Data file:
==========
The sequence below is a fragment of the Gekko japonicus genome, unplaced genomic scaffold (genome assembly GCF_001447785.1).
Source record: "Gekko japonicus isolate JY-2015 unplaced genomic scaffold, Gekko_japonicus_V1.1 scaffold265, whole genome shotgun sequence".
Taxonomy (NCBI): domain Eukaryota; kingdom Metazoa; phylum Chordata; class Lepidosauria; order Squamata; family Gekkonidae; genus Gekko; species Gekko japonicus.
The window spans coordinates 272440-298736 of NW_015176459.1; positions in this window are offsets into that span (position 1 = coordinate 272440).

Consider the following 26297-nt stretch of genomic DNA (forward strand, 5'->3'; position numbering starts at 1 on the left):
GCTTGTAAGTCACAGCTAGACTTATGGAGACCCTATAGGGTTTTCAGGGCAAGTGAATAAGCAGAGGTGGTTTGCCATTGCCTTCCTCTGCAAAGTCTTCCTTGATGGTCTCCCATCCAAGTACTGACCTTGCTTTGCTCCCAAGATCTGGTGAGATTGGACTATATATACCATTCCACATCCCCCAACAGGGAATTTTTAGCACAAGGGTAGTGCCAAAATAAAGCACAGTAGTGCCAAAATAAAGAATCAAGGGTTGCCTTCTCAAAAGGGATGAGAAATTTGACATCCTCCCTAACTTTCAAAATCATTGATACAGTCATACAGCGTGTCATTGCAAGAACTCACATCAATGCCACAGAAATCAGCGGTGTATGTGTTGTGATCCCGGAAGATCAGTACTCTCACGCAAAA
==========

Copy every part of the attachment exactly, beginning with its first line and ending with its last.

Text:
The sequence below is a fragment of the Gekko japonicus genome, unplaced genomic scaffold (genome assembly GCF_001447785.1).
Source record: "Gekko japonicus isolate JY-2015 unplaced genomic scaffold, Gekko_japonicus_V1.1 scaffold265, whole genome shotgun sequence".
Taxonomy (NCBI): domain Eukaryota; kingdom Metazoa; phylum Chordata; class Lepidosauria; order Squamata; family Gekkonidae; genus Gekko; species Gekko japonicus.
The window spans coordinates 272440-298736 of NW_015176459.1; positions in this window are offsets into that span (position 1 = coordinate 272440).

Consider the following 26297-nt stretch of genomic DNA (forward strand, 5'->3'; position numbering starts at 1 on the left):
GCTTGTAAGTCACAGCTAGACTTATGGAGACCCTATAGGGTTTTCAGGGCAAGTGAATAAGCAGAGGTGGTTTGCCATTGCCTTCCTCTGCAAAGTCTTCCTTGATGGTCTCCCATCCAAGTACTGACCTTGCTTTGCTCCCAAGATCTGGTGAGATTGGACTATATATACCATTCCACATCCCCCAACAGGGAATTTTTAGCACAAGGGTAGTGCCAAAATAAAGCACAGTAGTGCCAAAATAAAGAATCAAGGGTTGCCTTCTCAAAAGGGATGAGAAATTTGACATCCTCCCTAACTTTCAAAATCATTGATACAGTCATACAGCGTGTCATTGCAAGAACTCACATCAATGCCACAGAAATCAGCGGTGTATGTGTTGTGATCCCGGAAGATCAGTACTCTCACGCAAAA